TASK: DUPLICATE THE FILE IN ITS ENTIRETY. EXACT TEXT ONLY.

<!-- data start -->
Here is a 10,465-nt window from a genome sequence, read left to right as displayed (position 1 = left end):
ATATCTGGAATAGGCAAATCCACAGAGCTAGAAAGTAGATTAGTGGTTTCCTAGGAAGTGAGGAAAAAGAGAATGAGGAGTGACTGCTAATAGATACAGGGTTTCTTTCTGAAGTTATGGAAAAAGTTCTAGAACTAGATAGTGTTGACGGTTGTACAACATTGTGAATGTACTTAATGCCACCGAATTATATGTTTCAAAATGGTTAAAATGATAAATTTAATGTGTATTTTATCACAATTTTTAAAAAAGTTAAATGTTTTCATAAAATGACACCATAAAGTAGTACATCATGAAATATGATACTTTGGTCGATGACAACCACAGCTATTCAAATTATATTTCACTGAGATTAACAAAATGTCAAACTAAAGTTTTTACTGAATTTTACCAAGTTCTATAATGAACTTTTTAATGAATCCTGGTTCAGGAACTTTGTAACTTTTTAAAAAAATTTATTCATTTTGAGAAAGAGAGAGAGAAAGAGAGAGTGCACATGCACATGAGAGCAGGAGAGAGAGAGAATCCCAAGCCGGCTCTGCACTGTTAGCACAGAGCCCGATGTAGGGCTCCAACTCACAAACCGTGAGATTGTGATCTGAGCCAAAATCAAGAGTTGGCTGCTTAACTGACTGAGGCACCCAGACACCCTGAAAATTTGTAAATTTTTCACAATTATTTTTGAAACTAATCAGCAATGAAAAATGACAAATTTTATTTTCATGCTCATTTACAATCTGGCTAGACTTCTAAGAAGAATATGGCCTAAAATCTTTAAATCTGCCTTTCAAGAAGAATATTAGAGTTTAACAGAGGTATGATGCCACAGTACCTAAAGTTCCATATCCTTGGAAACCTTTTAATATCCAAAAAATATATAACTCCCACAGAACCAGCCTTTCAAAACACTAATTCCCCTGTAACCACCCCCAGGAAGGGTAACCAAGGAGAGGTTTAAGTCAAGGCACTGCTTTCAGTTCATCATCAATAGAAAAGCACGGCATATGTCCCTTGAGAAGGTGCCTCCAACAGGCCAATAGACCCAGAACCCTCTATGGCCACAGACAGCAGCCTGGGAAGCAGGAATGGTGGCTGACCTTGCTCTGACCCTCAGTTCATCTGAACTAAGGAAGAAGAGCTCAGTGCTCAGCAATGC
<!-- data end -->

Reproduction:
Here is a 10,465-nt window from a genome sequence, read left to right as displayed (position 1 = left end):
ATATCTGGAATAGGCAAATCCACAGAGCTAGAAAGTAGATTAGTGGTTTCCTAGGAAGTGAGGAAAAAGAGAATGAGGAGTGACTGCTAATAGATACAGGGTTTCTTTCTGAAGTTATGGAAAAAGTTCTAGAACTAGATAGTGTTGACGGTTGTACAACATTGTGAATGTACTTAATGCCACCGAATTATATGTTTCAAAATGGTTAAAATGATAAATTTAATGTGTATTTTATCACAATTTTTAAAAAAGTTAAATGTTTTCATAAAATGACACCATAAAGTAGTACATCATGAAATATGATACTTTGGTCGATGACAACCACAGCTATTCAAATTATATTTCACTGAGATTAACAAAATGTCAAACTAAAGTTTTTACTGAATTTTACCAAGTTCTATAATGAACTTTTTAATGAATCCTGGTTCAGGAACTTTGTAACTTTTTAAAAAAATTTATTCATTTTGAGAAAGAGAGAGAGAAAGAGAGAGTGCACATGCACATGAGAGCAGGAGAGAGAGAGAATCCCAAGCCGGCTCTGCACTGTTAGCACAGAGCCCGATGTAGGGCTCCAACTCACAAACCGTGAGATTGTGATCTGAGCCAAAATCAAGAGTTGGCTGCTTAACTGACTGAGGCACCCAGACACCCTGAAAATTTGTAAATTTTTCACAATTATTTTTGAAACTAATCAGCAATGAAAAATGACAAATTTTATTTTCATGCTCATTTACAATCTGGCTAGACTTCTAAGAAGAATATGGCCTAAAATCTTTAAATCTGCCTTTCAAGAAGAATATTAGAGTTTAACAGAGGTATGATGCCACAGTACCTAAAGTTCCATATCCTTGGAAACCTTTTAATATCCAAAAAATATATAACTCCCACAGAACCAGCCTTTCAAAACACTAATTCCCCTGTAACCACCCCCAGGAAGGGTAACCAAGGAGAGGTTTAAGTCAAGGCACTGCTTTCAGTTCATCATCAATAGAAAAGCACGGCATATGTCCCTTGAGAAGGTGCCTCCAACAGGCCAATAGACCCAGAACCCTCTATGGCCACAGACAGCAGCCTGGGAAGCAGGAATGGTGGCTGACCTTGCTCTGACCCTCAGTTCATCTGAACTAAGGAAGAAGAGCTCAGTGCTCAGCAATGC